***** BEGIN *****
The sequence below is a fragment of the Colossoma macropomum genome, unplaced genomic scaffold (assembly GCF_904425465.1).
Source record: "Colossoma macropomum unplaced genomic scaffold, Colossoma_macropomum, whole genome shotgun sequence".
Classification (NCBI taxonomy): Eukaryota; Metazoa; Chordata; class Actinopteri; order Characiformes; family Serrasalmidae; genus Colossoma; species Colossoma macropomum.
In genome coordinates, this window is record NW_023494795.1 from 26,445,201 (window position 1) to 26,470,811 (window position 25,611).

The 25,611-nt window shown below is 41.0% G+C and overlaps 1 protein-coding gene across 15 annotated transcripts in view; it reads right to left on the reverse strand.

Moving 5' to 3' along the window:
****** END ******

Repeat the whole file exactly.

The sequence below is a fragment of the Colossoma macropomum genome, unplaced genomic scaffold (assembly GCF_904425465.1).
Source record: "Colossoma macropomum unplaced genomic scaffold, Colossoma_macropomum, whole genome shotgun sequence".
Classification (NCBI taxonomy): Eukaryota; Metazoa; Chordata; class Actinopteri; order Characiformes; family Serrasalmidae; genus Colossoma; species Colossoma macropomum.
In genome coordinates, this window is record NW_023494795.1 from 26,445,201 (window position 1) to 26,470,811 (window position 25,611).

The 25,611-nt window shown below is 41.0% G+C and overlaps 1 protein-coding gene across 15 annotated transcripts in view; it reads right to left on the reverse strand.

Moving 5' to 3' along the window: